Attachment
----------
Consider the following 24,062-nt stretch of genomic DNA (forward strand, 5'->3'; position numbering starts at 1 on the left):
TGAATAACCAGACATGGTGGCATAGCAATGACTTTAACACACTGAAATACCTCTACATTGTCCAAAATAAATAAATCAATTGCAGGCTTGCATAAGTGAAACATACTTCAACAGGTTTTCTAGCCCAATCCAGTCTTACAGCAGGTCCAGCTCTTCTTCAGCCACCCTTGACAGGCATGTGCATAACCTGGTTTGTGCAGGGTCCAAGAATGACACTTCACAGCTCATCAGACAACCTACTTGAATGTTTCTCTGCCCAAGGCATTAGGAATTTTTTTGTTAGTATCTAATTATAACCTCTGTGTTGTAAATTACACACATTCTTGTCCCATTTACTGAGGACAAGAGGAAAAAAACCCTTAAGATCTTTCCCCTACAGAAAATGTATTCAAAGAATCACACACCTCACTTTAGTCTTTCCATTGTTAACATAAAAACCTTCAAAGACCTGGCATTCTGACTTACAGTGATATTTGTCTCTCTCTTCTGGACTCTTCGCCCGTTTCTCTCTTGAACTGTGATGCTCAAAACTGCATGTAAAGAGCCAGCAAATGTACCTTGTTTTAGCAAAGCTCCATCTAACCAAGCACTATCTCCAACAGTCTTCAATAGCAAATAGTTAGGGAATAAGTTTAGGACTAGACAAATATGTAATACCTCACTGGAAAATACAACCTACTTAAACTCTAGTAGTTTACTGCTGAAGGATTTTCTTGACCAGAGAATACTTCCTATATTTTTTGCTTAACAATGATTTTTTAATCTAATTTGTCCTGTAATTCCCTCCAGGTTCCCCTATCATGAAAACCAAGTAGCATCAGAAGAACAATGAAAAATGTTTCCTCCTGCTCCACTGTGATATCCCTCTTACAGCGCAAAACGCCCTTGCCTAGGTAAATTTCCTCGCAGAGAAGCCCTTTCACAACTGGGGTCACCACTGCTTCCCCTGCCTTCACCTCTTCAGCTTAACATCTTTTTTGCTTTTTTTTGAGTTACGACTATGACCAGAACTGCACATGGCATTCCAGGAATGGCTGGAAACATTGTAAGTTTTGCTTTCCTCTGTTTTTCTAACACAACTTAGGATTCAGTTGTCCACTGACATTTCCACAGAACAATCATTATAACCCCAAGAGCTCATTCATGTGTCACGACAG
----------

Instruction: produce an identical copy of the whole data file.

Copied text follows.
Consider the following 24,062-nt stretch of genomic DNA (forward strand, 5'->3'; position numbering starts at 1 on the left):
TGAATAACCAGACATGGTGGCATAGCAATGACTTTAACACACTGAAATACCTCTACATTGTCCAAAATAAATAAATCAATTGCAGGCTTGCATAAGTGAAACATACTTCAACAGGTTTTCTAGCCCAATCCAGTCTTACAGCAGGTCCAGCTCTTCTTCAGCCACCCTTGACAGGCATGTGCATAACCTGGTTTGTGCAGGGTCCAAGAATGACACTTCACAGCTCATCAGACAACCTACTTGAATGTTTCTCTGCCCAAGGCATTAGGAATTTTTTTGTTAGTATCTAATTATAACCTCTGTGTTGTAAATTACACACATTCTTGTCCCATTTACTGAGGACAAGAGGAAAAAAACCCTTAAGATCTTTCCCCTACAGAAAATGTATTCAAAGAATCACACACCTCACTTTAGTCTTTCCATTGTTAACATAAAAACCTTCAAAGACCTGGCATTCTGACTTACAGTGATATTTGTCTCTCTCTTCTGGACTCTTCGCCCGTTTCTCTCTTGAACTGTGATGCTCAAAACTGCATGTAAAGAGCCAGCAAATGTACCTTGTTTTAGCAAAGCTCCATCTAACCAAGCACTATCTCCAACAGTCTTCAATAGCAAATAGTTAGGGAATAAGTTTAGGACTAGACAAATATGTAATACCTCACTGGAAAATACAACCTACTTAAACTCTAGTAGTTTACTGCTGAAGGATTTTCTTGACCAGAGAATACTTCCTATATTTTTTGCTTAACAATGATTTTTTAATCTAATTTGTCCTGTAATTCCCTCCAGGTTCCCCTATCATGAAAACCAAGTAGCATCAGAAGAACAATGAAAAATGTTTCCTCCTGCTCCACTGTGATATCCCTCTTACAGCGCAAAACGCCCTTGCCTAGGTAAATTTCCTCGCAGAGAAGCCCTTTCACAACTGGGGTCACCACTGCTTCCCCTGCCTTCACCTCTTCAGCTTAACATCTTTTTTGCTTTTTTTTGAGTTACGACTATGACCAGAACTGCACATGGCATTCCAGGAATGGCTGGAAACATTGTAAGTTTTGCTTTCCTCTGTTTTTCTAACACAACTTAGGATTCAGTTGTCCACTGACATTTCCACAGAACAATCATTATAACCCCAAGAGCTCATTCATGTGTCACGACAG